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The Orson Welles File - Part 3

Peter Bogdanovich By Peter Bogdanovich | Peter Bogdanovich June 15, 2014 at 4:11PM

Onward through all the Orson Welles pictures I saw and kept cards on for my 1952-1970 movie file, films OW either directed, produced, wrote, or acted in; the latter category, unfortunately, dominates, since he directed so few movies of his own. Though here we have The Trial, my least favorite of Welles’ major works.
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Orson Welles directing The Trial

Onward through all the Orson Welles pictures I saw and kept cards on for my 1952-1970 movie file, films OW either directed, produced, wrote, or acted in; the latter category, unfortunately, dominates, since he directed so few movies of his own. Parts 1 and 2 already carry most of them, though here we have The Trial, my least favorite of Welles' major works.

Orson was such a disarming person that in our first meeting, late in 1968, I actually had the nerve to tell him that the only picture of his I didn't really like was The Trial, and he said, with gusto, "I don't either!" Wow, I thought I had scored. Three months later, when I once said something derogatory about The Trial, Welles said, "I wish you'd stop saying that!" I protested:

"But you told me it wasn't a film you liked." Orson shook his head, "I just said that to please you. Actually it's one of my favorites, and since I have great respect for your opinions, whenever you denigrate it, you diminish my small treasure..." I said, "Oh, Jesus, Orson, I'm sorry! It certainly is a fascinating work, it's just... "Welles jumped in: "That's all right, we can change the subject." From then on, he always referred to The Trial as "That picture you hate." As is clear below, that wasn't really true at all.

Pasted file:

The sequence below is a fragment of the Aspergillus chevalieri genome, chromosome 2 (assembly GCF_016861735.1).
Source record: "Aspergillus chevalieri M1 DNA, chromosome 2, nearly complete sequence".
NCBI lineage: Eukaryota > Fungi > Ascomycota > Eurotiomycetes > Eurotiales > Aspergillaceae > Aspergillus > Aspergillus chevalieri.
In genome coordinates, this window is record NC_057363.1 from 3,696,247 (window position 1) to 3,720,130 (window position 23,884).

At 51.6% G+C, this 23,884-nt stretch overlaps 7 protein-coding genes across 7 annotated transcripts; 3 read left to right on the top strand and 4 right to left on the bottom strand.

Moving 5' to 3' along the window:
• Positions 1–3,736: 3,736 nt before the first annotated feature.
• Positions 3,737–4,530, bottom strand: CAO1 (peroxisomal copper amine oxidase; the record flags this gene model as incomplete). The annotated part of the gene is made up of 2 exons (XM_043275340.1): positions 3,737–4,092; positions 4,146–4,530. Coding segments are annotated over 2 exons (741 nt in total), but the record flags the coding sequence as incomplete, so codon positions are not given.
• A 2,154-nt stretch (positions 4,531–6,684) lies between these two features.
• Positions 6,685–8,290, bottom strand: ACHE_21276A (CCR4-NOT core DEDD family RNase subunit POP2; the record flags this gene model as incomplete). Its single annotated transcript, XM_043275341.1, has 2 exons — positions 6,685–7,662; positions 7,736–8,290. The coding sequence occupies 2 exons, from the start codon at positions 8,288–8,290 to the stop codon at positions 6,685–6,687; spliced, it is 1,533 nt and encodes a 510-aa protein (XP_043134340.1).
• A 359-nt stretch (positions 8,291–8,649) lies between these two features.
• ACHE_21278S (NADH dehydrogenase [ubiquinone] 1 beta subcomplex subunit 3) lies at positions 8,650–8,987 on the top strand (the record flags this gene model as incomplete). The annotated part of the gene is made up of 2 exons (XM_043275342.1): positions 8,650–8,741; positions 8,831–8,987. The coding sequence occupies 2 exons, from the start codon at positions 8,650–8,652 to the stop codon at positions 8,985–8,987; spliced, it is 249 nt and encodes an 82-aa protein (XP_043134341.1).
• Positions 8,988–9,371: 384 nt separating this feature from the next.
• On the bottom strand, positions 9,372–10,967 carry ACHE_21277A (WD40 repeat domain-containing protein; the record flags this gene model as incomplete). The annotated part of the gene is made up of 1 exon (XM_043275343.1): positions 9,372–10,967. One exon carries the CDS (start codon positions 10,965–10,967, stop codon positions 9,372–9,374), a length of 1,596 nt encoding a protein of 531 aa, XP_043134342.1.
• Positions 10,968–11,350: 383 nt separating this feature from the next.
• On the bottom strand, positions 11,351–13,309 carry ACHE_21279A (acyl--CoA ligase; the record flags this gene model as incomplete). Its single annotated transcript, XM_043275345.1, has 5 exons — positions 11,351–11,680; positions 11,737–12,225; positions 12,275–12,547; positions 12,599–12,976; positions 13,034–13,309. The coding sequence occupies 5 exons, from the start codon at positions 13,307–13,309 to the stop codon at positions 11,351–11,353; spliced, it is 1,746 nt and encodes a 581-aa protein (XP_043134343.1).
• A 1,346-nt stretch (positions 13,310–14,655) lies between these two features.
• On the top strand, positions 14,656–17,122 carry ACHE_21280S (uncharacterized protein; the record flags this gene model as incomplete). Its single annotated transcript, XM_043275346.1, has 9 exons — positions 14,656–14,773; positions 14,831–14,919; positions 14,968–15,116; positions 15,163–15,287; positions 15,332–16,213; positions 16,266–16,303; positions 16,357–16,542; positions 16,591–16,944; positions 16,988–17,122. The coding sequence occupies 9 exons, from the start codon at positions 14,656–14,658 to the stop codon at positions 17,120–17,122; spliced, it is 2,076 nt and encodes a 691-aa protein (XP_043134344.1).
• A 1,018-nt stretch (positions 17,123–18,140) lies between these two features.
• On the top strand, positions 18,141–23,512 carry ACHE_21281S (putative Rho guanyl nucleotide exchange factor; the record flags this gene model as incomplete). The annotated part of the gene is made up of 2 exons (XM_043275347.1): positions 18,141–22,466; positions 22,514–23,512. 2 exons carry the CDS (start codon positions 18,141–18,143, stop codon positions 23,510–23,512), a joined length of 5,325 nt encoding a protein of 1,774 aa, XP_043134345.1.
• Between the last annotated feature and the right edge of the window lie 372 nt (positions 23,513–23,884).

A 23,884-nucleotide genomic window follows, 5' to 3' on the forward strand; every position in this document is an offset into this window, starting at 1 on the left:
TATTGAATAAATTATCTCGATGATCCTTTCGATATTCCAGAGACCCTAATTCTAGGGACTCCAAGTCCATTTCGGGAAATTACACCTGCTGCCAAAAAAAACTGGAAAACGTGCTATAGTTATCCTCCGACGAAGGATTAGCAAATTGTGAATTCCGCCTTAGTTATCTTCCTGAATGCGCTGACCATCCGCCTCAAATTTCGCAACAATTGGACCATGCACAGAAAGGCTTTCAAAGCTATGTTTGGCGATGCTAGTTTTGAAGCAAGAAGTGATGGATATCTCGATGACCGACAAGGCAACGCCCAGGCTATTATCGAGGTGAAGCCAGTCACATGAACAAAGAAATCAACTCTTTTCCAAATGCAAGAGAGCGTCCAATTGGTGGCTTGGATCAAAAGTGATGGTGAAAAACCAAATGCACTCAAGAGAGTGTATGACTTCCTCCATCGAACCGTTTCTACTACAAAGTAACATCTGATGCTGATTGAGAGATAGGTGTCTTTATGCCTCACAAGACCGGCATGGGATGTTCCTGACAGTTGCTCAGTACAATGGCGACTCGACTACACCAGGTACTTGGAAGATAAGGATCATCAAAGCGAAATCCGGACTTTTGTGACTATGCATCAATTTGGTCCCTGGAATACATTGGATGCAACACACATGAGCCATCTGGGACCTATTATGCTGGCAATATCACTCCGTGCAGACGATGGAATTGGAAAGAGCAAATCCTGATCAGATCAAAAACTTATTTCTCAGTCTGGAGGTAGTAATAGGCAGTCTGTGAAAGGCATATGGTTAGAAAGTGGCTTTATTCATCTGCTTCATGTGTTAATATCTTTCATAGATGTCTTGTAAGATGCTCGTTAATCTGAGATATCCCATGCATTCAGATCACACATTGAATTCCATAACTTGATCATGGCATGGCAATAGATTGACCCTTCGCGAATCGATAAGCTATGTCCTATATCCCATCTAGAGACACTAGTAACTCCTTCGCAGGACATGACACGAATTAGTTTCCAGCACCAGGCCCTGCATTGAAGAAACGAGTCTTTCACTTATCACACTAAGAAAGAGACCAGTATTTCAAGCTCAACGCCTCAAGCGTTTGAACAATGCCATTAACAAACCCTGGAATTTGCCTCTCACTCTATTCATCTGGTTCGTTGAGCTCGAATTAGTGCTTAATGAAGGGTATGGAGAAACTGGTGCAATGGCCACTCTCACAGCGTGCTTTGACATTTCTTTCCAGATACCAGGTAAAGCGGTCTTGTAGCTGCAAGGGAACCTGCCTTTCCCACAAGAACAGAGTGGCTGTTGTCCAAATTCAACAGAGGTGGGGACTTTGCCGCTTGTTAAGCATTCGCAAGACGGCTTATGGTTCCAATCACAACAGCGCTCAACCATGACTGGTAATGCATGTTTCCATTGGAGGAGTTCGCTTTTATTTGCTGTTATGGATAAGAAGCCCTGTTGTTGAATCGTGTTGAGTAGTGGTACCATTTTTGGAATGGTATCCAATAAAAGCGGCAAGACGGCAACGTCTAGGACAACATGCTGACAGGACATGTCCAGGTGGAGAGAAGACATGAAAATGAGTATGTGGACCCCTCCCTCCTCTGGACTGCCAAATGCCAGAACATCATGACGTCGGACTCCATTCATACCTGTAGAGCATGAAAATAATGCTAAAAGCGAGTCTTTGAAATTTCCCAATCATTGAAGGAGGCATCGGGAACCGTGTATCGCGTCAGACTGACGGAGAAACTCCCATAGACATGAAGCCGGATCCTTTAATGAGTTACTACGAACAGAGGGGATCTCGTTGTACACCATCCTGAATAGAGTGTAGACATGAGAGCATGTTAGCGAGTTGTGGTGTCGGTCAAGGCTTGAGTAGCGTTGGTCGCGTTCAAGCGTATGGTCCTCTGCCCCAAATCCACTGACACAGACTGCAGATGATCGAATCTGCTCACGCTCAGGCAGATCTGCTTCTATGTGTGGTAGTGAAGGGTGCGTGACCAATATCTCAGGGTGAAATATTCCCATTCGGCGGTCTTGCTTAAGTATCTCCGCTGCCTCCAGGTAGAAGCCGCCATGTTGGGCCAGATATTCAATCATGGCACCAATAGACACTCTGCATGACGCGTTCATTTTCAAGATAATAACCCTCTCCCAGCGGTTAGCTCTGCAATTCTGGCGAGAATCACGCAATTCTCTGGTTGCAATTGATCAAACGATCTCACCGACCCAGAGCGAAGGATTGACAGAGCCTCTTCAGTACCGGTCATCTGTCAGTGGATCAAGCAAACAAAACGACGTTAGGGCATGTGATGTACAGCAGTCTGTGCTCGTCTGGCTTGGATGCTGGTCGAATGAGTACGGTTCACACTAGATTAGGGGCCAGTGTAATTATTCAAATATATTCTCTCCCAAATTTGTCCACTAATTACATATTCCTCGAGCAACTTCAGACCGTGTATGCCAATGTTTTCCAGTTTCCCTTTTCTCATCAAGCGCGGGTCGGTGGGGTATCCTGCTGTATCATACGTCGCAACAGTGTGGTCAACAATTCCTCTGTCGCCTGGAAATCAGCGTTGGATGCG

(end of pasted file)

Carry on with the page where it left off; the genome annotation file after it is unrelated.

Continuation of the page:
On a different occasion, Orson told me that perhaps I didn't see all the humor in the picture: "Tony Perkins and I were laughing uproariously throughout," he said, as is proven by the photo above.

JOURNEY INTO FEAR (1942; d: Norman Foster, uncredited: Orson Welles).

Journey Into Fear still
1961: Fair (This often amusing foreign intrigue melodrama has some striking Wellesian ideas and images, but not nearly enough; clearly he did not direct most of it, or cut any of it. Whenever he is on, as a legendary Turkish police chief, the camera takes an excitingly unexpected turn, but the rest of the time, there is only the hint of his presence lurking behind the camera, never really asserting itself in a personal way. The Mercury Players are quite good without their leader, but certainly in no way inspired; nor is any of the movie.)


DAVID AND GOLIATH

(1961; d: Richard Pottier, Ferdinando Baldi).

1961: Poor (Only people who could possibly sit through this incredibly bad picture are Orson Welles fanatics: he plays King Saul - badly, self-indulgently, disinterestedly and fascinatingly. His presence alone, not his acting, make the film at all tolerable. But, even despite that, it is pretty much of a struggle to sit through.)

KING OF KINGS (1961; d: Nicholas Ray; narrator: Orson Welles).

1961: Good* (Terribly acted, but strikingly photographed and extremely well directed and written political drama set in Biblical times: about the conflicting influences of Jesus, who was for victory through peace and martyrdom, and Barabbas, who was for victory through war and strife. Remarkably conceived, often perverse, powerful anti-religious work, marred by over-reverent, sappy musical scoring imposed by Metro, over-shadowed, mercifully, by a movingly read narration done by Orson Welles. A truly fascinating piece of filmmaking.)